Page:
Category Archives: Mcdowell

Walter Lee Taylor

McDOWELL COUNTY WEST VIRGINIA
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Submitted to the West Virginia Biographies Project by:
Valerie & Tommy Crook
vfcrook@trellis.net
November 8, 1999
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The History of West Virginia, Old and New
Published 1923, The American Historical Society, Inc.,
Chicago and New York, Volume III,
pg. 292-293
McDowell

WALTER LEE TAYLOR, one of the West Virginia leaders
in the promulgation and development of corporation law, is
one of the members of the profession who has always been
identified with large affairs. His connection as counsel and
official with a number of the largest companies of the state
has brought to the realization of the public his masterly
knowledge of the law, his deep penetration into its founda-
tion principles, the broad and high qualities of his mind,
and his ability to apply his knowledge to circumstances and
affairs. A large part of Mr. Taylor’s legal career of thirty-
two years has been passed in McDowell County, but at
present his offices are maintained at Huntington.

Mr. Taylor was born in Giles County, Virginia, November
15, 1866, a son of Thomas Samuel and Nichatie Cherokee
Tennessee Floyd (French) Taylor. The Taylor family was
founded in America during Colonial days, when the first
Taylor, emigrating from Scotland, located in Virginia.
In Henry County of that state was born the grandfather
of Walter Lee Taylor, Robert Taylor, who was a planter
in Henry, Pulaski and Giles counties, Virginia, and died
in the latter county prior to the birth of his grandson. He
married Martha Minter, who was also born in Henry County,
and died in Giles County. The French family originated in
England, whence the first American ancestor immigrated to
Virginia prior to the Revolutionary war, in which struggle
the great-great-grandfather of Mr. Taylor, John Clay
French, held the rank of colonel in the forces of General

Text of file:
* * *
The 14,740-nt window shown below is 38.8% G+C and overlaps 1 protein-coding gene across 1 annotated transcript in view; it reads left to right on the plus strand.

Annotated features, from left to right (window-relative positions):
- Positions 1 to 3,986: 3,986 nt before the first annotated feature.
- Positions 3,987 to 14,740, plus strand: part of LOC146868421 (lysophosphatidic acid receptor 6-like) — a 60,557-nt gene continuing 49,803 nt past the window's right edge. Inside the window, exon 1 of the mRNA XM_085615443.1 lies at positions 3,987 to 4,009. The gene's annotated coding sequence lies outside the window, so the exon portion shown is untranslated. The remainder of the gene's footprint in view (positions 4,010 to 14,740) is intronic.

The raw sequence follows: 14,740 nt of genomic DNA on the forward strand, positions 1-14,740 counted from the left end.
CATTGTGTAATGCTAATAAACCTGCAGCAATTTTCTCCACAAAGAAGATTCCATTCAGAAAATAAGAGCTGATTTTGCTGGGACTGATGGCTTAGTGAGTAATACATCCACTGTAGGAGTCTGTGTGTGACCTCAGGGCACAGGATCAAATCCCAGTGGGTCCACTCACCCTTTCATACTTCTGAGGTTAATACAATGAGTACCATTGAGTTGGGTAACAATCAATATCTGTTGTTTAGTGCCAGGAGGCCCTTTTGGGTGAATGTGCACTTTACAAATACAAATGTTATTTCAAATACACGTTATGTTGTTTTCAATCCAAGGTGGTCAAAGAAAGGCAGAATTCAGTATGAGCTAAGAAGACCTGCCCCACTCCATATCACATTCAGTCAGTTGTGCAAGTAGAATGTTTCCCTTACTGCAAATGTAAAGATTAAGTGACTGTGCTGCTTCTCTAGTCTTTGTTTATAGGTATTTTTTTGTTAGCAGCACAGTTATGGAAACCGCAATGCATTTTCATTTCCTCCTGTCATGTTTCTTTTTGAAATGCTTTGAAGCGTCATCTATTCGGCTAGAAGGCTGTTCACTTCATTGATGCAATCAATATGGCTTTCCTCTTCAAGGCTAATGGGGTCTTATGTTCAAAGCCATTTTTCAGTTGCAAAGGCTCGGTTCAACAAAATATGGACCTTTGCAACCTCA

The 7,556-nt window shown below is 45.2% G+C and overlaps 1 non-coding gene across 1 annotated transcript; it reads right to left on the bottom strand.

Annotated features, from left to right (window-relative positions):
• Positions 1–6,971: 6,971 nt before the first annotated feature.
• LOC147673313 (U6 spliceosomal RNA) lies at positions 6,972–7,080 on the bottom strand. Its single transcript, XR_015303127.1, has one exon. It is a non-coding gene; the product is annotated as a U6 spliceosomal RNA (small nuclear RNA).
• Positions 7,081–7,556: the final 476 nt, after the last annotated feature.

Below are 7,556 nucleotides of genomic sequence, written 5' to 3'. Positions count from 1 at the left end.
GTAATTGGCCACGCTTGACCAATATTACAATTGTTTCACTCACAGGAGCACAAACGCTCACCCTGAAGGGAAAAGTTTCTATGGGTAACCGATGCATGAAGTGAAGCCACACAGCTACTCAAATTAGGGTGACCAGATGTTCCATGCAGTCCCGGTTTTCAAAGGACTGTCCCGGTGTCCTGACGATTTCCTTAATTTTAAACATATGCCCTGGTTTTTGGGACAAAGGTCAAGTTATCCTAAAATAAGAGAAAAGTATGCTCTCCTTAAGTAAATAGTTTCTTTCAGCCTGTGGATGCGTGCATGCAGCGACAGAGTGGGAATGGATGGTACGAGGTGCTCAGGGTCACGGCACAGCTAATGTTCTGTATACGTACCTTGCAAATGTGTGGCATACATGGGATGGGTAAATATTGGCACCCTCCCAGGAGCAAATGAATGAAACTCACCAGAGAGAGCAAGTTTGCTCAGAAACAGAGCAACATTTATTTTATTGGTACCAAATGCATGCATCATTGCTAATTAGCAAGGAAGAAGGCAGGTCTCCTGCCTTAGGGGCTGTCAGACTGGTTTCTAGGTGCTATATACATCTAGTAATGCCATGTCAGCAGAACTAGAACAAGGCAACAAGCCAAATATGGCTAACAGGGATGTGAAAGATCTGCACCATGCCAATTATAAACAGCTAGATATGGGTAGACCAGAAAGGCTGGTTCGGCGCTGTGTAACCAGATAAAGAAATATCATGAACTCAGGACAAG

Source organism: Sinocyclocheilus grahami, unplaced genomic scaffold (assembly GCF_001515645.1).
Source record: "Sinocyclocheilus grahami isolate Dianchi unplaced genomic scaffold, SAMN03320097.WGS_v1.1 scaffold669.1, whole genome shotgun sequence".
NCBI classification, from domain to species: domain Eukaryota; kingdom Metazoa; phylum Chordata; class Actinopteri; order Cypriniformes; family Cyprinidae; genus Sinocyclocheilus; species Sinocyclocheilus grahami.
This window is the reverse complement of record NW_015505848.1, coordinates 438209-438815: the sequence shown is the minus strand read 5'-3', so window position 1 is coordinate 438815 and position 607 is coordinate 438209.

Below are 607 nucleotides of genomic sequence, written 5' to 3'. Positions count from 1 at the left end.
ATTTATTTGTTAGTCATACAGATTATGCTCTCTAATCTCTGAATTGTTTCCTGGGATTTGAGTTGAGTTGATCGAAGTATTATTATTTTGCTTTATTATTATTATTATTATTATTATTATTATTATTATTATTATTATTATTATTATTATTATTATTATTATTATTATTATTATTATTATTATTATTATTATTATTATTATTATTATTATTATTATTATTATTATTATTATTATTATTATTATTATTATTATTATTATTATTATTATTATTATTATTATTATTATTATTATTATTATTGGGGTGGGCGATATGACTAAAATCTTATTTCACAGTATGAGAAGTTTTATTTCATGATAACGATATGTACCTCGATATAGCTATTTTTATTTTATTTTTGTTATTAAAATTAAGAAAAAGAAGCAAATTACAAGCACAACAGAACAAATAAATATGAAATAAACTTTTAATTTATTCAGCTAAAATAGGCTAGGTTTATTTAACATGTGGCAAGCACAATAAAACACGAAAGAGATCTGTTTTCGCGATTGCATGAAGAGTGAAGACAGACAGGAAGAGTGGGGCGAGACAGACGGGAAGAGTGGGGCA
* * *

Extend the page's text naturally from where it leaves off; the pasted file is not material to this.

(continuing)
Greene.

Thomas Samuel Taylor, father of Walter Lee Taylor, was
born in Henry County, Virginia, November 21, 1838, and
was nine years of age when taken by his parents to Pulaski
County, that state, subsequently removing to Giles County,
where he was married. At the outbreak of the war between
the states he gave up his position as a teacher in the rural
schools and enlisted in a Virginia infantry regiment in the
Confederate service, which was attached to Picket’s Divi-
sion, Longstreet’s Corps, with which he was connected
throughout the war. Mr. Taylor participated in the
memorable Pickett’s charge at Gettysburg, through which
he came safely, but three days before the surrender of
General Lee, at Appomattox, he was captured at Sailor’s
Creek, near Petersburg, Virginia, and was a prisoner at
Washington, D. C., on the night President Lincoln was
assassinated. He was then sent to Johnson’s Island and
held there until July, 1865, when he was released. Mr.
Taylor then returned to Giles County, where he resumed his
school teaching and continued as an educator until 1876,
when he became sheriff and deputy treasurer of Giles
County. He served as sheriff for twelve years, during
eight years of which he also acted in the deputy treasurer’s
capacity, and in 1900 was made deputy sheriff, a position
in which he served eight years. He finally retired to his
farm at Thessalia, and his death occurred at Lynchburg,
January 22, 1914. Mr. Taylor was a democrat. He was a
very active supporter of the Methodist Episcopal Church,
South, in which he was a Sunday school superintendent for
thirty years. In Masonry he attained the thirty-second
degree, was district deputy lecturer for the State of Vir-
ginia, and was considered one of the brightest and best
informed Masons in the state, being called upon frequently
to deliver the Masonic addresses at the laying of the corner-
stones and other functions. Mr. Taylor married Miss
Nichatie Cherokee Tennessee Floyd French, who was born
April 16, 1845, in Giles County, Virginia, and died in that
county in February, 1901. She was named by Governor
John B. Floyd of Virginia for his sister. Mr. and Mrs.
Taylor became the parents of the following children:
Walter Lee, of this review; Albert Tyler Hicks, local attor-
ney for the Norfolk & Western Railway Company and for
several other large corporations and a well-known attorney
of Giles County, where he died in 1897, at the age of twenty-
eight years; Bertie A., who died at the age of twenty years;
Mary A., the wife of Senator James A. Strother, a prom-
inent attorney of Welch, West Virginia, and present repre-
sentative to the State Legislature from McDowell County,